Wallenberg used his diplomatic powers to help thousands of Jews flee Nazi-controlled Hungary during World War Two. But after the Soviets entered Budapest just before the end of the war, he was jailed in the notorious headquarters of the secret police in Moscow, where he died.
Wallenberg's niece Marie Dupuy in July launched a legal case against the FSB – the successor of the Soviet-era KGB – to force it to drop its refusal to release the full archive on the diplomat.
The move was the latest twist in the family's decades-long battle against Moscow to find out the truth about what happened to Wallenberg.
"Up to now a whole number of circumstances of his presence in a Soviet prison remain unknown," Darya Sukhikh, a lawyer for Dupuy, told the Meshchansky district court in Moscow.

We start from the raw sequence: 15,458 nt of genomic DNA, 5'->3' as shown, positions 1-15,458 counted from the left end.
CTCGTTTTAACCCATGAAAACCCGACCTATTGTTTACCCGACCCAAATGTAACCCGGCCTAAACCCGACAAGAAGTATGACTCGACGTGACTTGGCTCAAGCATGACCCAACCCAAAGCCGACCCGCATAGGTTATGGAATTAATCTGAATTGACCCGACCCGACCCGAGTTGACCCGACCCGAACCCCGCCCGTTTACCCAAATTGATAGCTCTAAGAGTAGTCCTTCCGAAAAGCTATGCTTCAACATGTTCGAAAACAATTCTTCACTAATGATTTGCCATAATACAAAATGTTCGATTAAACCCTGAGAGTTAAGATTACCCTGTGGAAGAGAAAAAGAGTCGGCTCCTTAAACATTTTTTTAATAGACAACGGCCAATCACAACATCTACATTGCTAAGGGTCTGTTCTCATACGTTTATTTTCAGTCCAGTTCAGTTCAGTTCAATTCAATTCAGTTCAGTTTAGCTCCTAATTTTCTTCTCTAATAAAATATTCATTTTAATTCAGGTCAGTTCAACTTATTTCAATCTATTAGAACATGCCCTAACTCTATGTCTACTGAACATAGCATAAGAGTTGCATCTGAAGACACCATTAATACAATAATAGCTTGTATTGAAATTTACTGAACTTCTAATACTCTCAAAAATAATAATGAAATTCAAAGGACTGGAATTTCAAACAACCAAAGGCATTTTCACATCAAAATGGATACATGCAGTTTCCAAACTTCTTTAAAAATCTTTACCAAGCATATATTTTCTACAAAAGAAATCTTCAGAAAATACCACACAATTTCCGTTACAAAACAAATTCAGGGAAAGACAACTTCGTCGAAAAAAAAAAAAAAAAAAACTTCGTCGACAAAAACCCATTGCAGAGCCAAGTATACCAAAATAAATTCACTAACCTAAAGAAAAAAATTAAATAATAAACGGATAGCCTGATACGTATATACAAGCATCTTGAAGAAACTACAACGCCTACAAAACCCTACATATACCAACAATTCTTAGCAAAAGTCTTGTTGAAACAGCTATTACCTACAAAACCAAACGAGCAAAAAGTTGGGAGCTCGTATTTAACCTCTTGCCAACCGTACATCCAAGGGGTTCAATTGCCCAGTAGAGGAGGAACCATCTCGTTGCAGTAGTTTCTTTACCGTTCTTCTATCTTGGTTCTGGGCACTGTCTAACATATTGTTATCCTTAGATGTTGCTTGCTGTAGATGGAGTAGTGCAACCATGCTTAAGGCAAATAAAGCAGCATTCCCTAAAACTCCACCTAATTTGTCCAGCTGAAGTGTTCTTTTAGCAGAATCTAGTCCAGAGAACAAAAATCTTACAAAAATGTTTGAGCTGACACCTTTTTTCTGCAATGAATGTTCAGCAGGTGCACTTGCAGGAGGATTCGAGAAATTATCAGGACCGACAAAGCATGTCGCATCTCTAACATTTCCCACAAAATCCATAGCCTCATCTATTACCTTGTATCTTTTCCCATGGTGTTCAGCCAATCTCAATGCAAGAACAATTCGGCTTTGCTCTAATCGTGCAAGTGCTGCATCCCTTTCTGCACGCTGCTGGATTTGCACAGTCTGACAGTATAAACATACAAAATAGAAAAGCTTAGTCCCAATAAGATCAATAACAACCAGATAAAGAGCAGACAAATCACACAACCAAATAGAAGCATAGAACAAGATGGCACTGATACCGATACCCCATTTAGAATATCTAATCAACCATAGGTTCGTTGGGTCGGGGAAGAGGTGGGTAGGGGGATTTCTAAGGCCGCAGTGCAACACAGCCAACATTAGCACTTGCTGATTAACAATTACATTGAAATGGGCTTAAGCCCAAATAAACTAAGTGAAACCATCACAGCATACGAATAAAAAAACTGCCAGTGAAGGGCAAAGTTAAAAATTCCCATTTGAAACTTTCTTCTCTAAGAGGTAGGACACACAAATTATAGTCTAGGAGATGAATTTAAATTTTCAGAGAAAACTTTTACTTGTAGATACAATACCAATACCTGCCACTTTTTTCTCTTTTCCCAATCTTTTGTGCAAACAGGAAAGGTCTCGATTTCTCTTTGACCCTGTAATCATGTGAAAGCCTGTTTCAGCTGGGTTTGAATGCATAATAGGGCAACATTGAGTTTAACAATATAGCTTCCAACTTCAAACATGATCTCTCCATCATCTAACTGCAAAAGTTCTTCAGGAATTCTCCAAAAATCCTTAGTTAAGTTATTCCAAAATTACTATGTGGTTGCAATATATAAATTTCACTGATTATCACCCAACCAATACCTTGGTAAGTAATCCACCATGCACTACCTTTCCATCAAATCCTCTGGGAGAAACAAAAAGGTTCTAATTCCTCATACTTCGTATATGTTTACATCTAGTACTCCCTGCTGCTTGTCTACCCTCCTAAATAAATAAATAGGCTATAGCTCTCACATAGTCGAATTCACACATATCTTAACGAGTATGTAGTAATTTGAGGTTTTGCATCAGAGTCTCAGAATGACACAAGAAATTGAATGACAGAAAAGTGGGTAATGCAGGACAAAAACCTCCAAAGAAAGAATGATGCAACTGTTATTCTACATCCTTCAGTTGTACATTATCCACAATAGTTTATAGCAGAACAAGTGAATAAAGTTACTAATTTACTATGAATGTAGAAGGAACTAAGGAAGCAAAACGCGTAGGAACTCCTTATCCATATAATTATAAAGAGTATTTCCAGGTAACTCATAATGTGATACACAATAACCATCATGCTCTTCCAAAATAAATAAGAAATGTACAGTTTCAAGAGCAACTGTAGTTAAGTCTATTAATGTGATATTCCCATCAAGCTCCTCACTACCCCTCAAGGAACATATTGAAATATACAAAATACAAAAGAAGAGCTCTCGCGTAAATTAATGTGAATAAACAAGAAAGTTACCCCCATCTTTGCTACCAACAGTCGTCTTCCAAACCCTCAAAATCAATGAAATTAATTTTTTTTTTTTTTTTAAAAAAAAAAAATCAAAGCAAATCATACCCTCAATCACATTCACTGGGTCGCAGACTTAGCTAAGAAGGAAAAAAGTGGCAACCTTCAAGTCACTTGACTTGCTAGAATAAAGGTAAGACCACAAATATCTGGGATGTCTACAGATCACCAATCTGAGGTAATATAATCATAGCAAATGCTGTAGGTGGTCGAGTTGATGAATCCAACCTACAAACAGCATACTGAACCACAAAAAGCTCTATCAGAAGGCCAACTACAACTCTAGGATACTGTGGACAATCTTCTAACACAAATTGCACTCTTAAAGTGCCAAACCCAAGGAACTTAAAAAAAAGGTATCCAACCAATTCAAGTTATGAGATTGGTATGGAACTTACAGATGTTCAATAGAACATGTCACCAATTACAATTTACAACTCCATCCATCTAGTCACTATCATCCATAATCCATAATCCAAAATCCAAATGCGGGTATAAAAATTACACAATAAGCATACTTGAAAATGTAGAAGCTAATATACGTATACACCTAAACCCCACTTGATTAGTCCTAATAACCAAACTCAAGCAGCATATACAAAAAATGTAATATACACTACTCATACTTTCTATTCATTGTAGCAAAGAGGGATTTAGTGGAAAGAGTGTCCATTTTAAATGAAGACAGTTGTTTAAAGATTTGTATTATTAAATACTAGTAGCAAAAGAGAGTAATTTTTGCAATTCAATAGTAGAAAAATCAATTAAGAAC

"His fate still bothers not just his family but quite a few people."
The USSR in 1957 made public a document saying Wallenberg died of heart failure in the Lubyanka prison in July 1947.
In 2000, the head of a Russian investigative commission said Wallenberg had been shot and killed by the secret police, but gave no specific details.
Sweden officially declared Wallenberg dead in 2016.
An FSB representative on Monday asked the court to reject the latest demands in part because it said the archives include details about the "personal life" of other Lubyanka inmates.
The documents from 1947 can only be made available in 2022 after an official 75-year waiting period to declassify the documents has passed, the FSB said.
"You can wait for these deadlines," he told the family.